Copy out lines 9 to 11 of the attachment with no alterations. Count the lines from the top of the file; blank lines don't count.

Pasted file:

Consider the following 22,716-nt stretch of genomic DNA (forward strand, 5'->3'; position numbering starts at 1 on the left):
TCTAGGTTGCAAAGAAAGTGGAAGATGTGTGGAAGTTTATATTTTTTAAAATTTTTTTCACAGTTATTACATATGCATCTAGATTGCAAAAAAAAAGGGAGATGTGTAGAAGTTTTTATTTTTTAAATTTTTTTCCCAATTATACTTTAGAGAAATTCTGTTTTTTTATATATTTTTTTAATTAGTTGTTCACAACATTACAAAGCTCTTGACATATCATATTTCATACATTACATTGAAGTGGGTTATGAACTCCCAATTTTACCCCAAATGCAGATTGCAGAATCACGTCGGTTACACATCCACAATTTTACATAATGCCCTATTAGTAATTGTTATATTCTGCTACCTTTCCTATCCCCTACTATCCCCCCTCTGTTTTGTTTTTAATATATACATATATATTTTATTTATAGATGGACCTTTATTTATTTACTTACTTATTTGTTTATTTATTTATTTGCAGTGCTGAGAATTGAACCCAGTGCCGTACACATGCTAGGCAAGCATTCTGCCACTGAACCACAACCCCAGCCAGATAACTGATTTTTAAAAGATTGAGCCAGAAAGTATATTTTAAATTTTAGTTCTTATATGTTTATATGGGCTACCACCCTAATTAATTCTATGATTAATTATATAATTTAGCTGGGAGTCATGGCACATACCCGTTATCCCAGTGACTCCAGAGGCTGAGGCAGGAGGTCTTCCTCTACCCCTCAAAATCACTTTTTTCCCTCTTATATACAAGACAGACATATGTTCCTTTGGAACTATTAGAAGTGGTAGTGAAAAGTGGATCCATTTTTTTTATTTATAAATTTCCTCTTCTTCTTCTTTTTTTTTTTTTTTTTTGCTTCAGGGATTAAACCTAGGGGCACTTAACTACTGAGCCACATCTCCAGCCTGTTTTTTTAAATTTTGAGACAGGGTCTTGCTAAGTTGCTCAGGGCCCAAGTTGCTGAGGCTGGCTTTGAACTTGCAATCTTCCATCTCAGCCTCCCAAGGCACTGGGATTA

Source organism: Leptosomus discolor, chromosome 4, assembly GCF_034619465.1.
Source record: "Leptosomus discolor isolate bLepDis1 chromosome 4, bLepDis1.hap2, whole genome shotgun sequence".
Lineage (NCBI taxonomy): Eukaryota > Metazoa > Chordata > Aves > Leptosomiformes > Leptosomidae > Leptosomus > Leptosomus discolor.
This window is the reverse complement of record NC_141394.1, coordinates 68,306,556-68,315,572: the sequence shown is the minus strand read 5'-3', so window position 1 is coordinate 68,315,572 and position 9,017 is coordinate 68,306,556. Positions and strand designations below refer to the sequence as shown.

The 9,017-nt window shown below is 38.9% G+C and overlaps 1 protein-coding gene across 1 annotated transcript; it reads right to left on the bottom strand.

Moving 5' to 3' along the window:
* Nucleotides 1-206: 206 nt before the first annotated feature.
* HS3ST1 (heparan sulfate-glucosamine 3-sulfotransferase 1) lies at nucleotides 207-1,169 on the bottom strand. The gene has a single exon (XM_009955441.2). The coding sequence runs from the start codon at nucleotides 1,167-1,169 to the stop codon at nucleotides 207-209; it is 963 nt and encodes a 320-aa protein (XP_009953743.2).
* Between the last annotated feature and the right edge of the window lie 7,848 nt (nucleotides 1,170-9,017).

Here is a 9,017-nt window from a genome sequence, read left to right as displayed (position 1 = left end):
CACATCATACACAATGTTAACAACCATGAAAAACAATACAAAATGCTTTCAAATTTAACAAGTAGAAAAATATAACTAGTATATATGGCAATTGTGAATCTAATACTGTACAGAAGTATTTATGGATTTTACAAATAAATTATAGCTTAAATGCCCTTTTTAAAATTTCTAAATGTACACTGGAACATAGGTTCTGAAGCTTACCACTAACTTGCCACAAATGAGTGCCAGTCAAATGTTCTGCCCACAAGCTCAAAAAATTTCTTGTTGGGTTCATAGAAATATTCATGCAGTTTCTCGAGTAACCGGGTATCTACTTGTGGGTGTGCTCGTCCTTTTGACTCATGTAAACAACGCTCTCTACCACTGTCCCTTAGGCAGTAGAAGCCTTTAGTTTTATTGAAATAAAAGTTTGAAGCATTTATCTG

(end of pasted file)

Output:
* Nucleotides 1-206: 206 nt before the first annotated feature.
* HS3ST1 (heparan sulfate-glucosamine 3-sulfotransferase 1) lies at nucleotides 207-1,169 on the bottom strand. The gene has a single exon (XM_009955441.2). The coding sequence runs from the start codon at nucleotides 1,167-1,169 to the stop codon at nucleotides 207-209; it is 963 nt and encodes a 320-aa protein (XP_009953743.2).
* Between the last annotated feature and the right edge of the window lie 7,848 nt (nucleotides 1,170-9,017).